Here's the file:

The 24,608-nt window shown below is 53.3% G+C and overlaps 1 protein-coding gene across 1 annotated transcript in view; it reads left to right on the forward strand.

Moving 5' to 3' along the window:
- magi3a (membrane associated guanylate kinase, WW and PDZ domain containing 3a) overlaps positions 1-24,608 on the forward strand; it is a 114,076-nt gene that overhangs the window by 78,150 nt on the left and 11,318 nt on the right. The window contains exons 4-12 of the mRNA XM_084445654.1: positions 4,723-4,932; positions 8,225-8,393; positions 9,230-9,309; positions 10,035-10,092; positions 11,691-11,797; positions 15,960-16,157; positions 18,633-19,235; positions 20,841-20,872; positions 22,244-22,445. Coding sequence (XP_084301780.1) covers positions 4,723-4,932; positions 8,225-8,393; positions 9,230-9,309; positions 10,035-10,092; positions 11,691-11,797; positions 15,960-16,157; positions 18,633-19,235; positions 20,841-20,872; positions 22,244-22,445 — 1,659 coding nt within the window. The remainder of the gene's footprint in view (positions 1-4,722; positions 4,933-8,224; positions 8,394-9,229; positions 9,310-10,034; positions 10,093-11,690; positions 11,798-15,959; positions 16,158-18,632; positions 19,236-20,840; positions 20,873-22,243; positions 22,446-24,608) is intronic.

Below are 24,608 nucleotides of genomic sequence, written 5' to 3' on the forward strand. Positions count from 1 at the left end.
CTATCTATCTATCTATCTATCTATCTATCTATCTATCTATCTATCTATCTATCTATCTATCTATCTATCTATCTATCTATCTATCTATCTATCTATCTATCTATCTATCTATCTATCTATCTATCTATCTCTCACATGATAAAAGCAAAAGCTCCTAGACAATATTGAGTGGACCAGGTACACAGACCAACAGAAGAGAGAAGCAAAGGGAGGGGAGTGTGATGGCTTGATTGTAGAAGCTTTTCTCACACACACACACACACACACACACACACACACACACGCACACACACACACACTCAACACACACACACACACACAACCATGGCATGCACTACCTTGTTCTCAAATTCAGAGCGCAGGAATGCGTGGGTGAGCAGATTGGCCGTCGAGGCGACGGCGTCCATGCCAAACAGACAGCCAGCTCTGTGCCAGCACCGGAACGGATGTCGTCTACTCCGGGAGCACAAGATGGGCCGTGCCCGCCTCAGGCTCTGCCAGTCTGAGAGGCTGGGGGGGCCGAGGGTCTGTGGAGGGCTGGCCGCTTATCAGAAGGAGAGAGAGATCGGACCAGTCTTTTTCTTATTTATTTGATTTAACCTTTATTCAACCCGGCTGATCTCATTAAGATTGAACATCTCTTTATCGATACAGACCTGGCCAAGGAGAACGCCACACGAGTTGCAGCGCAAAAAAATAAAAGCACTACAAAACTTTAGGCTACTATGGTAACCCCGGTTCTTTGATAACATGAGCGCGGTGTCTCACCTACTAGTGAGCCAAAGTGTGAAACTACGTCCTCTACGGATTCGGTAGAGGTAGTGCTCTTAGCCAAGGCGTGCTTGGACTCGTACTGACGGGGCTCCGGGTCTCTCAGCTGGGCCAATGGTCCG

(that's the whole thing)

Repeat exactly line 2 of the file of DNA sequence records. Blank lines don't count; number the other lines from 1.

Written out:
Moving 5' to 3' along the window: